The short stories tended to feature one or two characters teaming up to stop disasters or villains, and many of them guest-starred other heroes from the DC Comics universe: Hawkgirl, Hawkman, Rima the Jungle Girl, Green Lantern, Flash, and the Atom. Created for the series were the new multicultural heroes Black Vulcan (an African American man with electrical powers), Apache Chief (a Native American man who could grow to be a giant), and Samurai (an Asian man who could spin his lower torso into a tornado). The final of fifteen episodes also featured the first supervillain adapted from the comics: Hawkman’s foe Gentleman Jim Crad-dock, the Gentleman Ghost.

On September 9, 1978, ABC debuted what would be the most popular incarnation of the series ever: Challenge of the Super Friends. In this series, the Super Friends were now regularly joined by Flash, Green Lantern, Hawkman, Black Vulcan, Apache Chief, and Samurai, leaving Wonder Woman the sole female heroine (the Wonder Twins were gone for these stories). Fighting against them was the Legion of Doom, whose members included well-known comic-book villains Lex Luthor, Brainiac, Cheetah, the Riddler, the Scarecrow, Toyman, Sinestro, Black Manta, Captain Cold, Bizarro, Gorilla Grodd, Solomon Grundy, and Giganta. The Legion of Doom met in the Hall of Doom, a building that resembled Darth Vader’s helmet and was built in a swamp.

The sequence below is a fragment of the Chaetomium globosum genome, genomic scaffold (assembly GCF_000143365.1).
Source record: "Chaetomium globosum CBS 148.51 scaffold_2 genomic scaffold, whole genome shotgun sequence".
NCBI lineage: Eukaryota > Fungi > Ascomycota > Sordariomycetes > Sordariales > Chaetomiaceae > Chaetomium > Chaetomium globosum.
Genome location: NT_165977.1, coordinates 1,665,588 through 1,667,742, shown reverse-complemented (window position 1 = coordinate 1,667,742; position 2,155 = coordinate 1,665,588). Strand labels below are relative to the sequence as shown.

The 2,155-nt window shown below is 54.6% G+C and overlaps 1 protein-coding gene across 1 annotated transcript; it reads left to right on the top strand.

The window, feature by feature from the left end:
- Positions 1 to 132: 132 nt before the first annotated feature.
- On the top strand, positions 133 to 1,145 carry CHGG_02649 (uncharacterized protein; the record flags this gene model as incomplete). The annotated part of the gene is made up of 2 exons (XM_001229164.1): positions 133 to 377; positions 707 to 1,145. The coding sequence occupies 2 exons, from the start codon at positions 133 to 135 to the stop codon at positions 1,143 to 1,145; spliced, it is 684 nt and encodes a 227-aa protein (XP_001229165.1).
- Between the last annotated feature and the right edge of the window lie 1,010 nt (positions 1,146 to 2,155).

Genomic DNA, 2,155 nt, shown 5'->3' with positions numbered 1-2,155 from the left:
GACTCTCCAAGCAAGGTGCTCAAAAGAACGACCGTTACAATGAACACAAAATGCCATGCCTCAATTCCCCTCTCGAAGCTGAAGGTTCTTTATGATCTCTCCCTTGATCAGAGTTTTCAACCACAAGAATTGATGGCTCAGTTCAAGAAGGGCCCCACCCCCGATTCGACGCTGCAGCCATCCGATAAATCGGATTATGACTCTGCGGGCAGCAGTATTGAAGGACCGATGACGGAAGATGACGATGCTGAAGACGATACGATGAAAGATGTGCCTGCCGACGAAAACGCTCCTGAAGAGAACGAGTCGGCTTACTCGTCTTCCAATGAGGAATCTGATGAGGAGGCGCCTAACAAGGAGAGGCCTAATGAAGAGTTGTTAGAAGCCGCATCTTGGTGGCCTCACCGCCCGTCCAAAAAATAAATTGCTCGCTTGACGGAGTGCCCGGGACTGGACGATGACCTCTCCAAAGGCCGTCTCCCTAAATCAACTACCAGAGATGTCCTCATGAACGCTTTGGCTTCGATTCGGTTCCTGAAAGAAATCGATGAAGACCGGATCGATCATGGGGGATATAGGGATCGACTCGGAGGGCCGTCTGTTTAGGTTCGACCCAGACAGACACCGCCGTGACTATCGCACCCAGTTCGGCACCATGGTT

Although the villains were out to conquer the world, and often caused major problems, they just as often escaped justice at the end of each half-hour adventure. When television’s Standards and Practices arm objected, the Legion were caught in some episodes, only to be miraculously free the next week. Not only did the show feature many comics characters, several episodes also showcased the origins of the heroes and villains, including Superman, Wonder Woman, Green Lantern, Lex Luthor, Giganta, and the Legion of Doom itself.

Since Challenge of the Super Friends was a one-hour show, and the Legion of Doom stories only took half that time, separate half-hour stories filled the rest of the hour. These sixteen stories did feature the Wonder Twins, fighting evil alongside the crew from the previous season’s adventures. These stories were a little more cosmic in nature, with Mr. Mxyzptlk, Dracula, the Greek Gods, and dangers from Exxor, Krypton, and other planets stressing out the Super Friends. Challenge proved so popular that the show was expanded to ninety minutes from November 1978 to September 1979, with older reruns added in to fill the time.